The frescoes by Victor Amadeus Cignaroli, Gian Battista Crosato and Carlo Andrea Van Loo are also remarkable. The large hall, which stands in the very center of the Hunting Lodge, was the first of Juvarra’s ideas to reach completion. In fact it was already done in 1730 and on 10 February 1731 the King had the brothers Giuseppe and Domenico Valeriani paint a large fresco on the vault depicting the Triumph of Diana, the Hunting Goddess. Work on the frescoes began on 8 March of the same year and were completed in 1733.
It is thought that Juvarra insisted the brothers maintain the pattern of squares to preserve his complex overall design. This hypothesis would seem to be substantiated by the trompe l’oeil on the vault, which is in the Juvarrian style. After Juvarra’s death, the Messina artist’s idea of putting groups of large sculptures of dogs and deer near the tall windows of the Main Hall was never realized. However, the project commissioned to Giuseppe Marocco did become reality.
The latter created 36 wooden lampshades with deer heads that flaunt their magnificence along the walls of the Main Hall; the gilded woodcarvings of the balustrade date back to the same period. The four marble busts above the four entrances to the main hall were sculpted after 1772 by Giovanni Battista Bernero.
The Queen’s Antechamber was frescoed between 1733 and 1734 by the painter Giovanni Battista Crosato, who at that time was also working on the Treasury (Tesoriera). It is one of the four rooms connected to the Main Hall of the Hunting Lodge. From 1738 to 1739 the frescoes were expanded by the new works of painter Francesco Casoli; among the other artists who worked on the Hall was Giuseppe Maria Bonzanigo, who started rearranging it in Louis XVI style in 1786.
This antechamber has four oval-shaped canvasses portraying the princesses of the House of Savoy painted by an anonymous artist. Among the portraits we find one of Maria Giovanna Battista di Savoia-Nemours and one of Maria Cristina of Bourbon-France. Due to the departure of Filippo Juvarra who had gone to the Spanish court, the king's antechamber remained incomplete until 1737. At that time the work supervision, and that of the other wings of the Hunting Lodge, was commissioned to Giovanni Tommaso Prunotto.
He succeeded the Messina architect in the Stupinigi "works" (‘fabrica’). The frescoes were commissioned to Michele Antonio Milocco, under the direct supervision of Claudio Francesco Beaumont. The furniture in the Hall is in the styles of Louis XV and Louis XVI; especially precious are the "overdoors" (or supraporte) and their decorations, with canvases by Pietro Domenico Olivero.
Like the above-mentioned antechambers, the Equerries’ Hall (Sala degli Scudieri) was also connected to the Main Hall of the Hunting Lodge, and it was one of the first rooms in the lodge to be frescoed (1733).
On the contrary, the doors and painted overdoors date back only as far as 1778, when Victor Amadeus Cignaroli completed the complex; they depict hunting scenes from around the Savoy residences, perhaps inspired by the first cycle of imaginary hunting trips by the Flemish painter Jean Miel. Up until 1767 called Sala delli buffetti (The Buffet Hall), this room was rechristened with the same name when it was used as a chapel dedicated to St. Hubert (Sant'Uberto); in actuality it was an ante-chapel to the religious area built behind the main wall. The Buffet Hall was transformed by Igrazio Birago, Giacomo Borri, Ignazio Nipote and Gaetano Perego, who decorated the ceiling and supervised the stuccowork.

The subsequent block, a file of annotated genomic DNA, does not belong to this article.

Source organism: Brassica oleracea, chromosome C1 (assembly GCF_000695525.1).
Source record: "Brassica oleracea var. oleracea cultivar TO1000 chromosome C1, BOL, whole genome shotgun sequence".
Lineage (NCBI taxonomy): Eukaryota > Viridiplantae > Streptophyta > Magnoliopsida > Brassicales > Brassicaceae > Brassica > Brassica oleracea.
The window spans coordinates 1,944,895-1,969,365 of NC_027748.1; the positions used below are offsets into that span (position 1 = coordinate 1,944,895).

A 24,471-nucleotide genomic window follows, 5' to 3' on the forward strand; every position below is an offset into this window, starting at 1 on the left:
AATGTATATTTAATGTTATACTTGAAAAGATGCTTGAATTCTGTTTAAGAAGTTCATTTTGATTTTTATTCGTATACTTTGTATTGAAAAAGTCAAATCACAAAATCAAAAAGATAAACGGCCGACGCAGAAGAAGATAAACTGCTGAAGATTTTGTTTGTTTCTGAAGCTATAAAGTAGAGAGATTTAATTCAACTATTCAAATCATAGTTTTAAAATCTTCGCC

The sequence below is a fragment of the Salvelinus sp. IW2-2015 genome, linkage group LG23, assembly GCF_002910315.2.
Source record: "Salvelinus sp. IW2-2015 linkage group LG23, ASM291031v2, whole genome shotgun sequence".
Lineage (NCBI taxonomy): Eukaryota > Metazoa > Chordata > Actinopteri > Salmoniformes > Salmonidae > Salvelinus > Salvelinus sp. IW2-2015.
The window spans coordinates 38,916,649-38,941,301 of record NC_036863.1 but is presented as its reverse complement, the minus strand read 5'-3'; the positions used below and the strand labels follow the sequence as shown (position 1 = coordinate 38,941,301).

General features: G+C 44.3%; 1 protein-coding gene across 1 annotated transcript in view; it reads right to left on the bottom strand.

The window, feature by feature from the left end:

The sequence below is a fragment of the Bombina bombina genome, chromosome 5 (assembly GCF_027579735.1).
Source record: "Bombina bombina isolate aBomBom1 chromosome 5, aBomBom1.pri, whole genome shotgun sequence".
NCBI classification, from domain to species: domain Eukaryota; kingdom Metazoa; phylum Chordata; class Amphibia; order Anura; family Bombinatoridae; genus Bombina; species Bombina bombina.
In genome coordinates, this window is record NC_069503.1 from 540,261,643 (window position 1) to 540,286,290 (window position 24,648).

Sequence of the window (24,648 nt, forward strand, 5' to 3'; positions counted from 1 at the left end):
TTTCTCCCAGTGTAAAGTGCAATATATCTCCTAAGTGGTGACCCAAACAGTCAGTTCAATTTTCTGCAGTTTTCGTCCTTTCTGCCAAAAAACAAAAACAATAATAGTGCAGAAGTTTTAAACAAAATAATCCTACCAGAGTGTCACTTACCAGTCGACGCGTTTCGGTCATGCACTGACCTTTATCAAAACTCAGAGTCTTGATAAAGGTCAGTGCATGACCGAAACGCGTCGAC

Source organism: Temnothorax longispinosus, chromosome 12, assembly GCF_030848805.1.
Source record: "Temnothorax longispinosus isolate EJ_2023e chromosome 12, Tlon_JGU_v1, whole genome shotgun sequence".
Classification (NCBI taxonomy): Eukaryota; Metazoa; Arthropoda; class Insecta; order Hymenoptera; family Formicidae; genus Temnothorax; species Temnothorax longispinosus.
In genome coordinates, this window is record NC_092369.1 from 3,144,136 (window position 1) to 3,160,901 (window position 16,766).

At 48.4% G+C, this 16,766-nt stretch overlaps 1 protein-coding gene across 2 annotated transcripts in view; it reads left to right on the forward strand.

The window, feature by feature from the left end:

This hall became famous for its Cabinet, which served as a bookcase and desk. It was built by by Bonzanigo who is still associated with the hall to this day. The hall was the site of works by other artists too, among whom Giovanni Battista Alberoni, who painted the ceiling fresco (1753), and Pietro Domenico Olivero who decorated the supraporte between 1749 and 1753.
The neoclassical furnishings provide a contrast to the baroque decorations. Among the furnishings is a large mirror by Bonzanigo having an oval portrait set inside. This artist from Asti also made the frame for the portrait of Giuseppe Placido di Savoia, the Count of Moriana.
The room which is today referred to as the "Portrait Gallery" was once used for the horse stables. The lateral walls display a sequence of 54 canvases portraying the members of the reigning house. The hall was designed by Juvarra and executed by Benedetto Alfieri. The complex stands in a huge geometrical garden with a continuous succession of flowerbeds and pathways.
The surrounding park, delimited by a boundary wall and intersected by long pathways, was designed by French gardener Michael Benard in 1740. The Stupinigi Natural Park was instituted in 1992 and covers nearly 1700 hectares with a fair diversity of fauna. Interesting facts The outdoor areas of the Stupinigi Hunting Lodge held all the competitions of the 27th edition of Games without Borders (1996). In February 2004 twenty-seven objects were stolen from the museum, among which masterpieces by Piffetti, Bonzanigo and Prinotto, and four paintings (total value of €40 million).
Fortunately all the pieces were found in good condition on 26 November 2005 in a field near Villastellone. The Hunting Lodge has also been the location for shooting some of the scenes of the Mediaset television series "Elisa di Rivombrosa", "Elisa di Rivombrosa-part two" and "Elisa di Rivombrosapart three".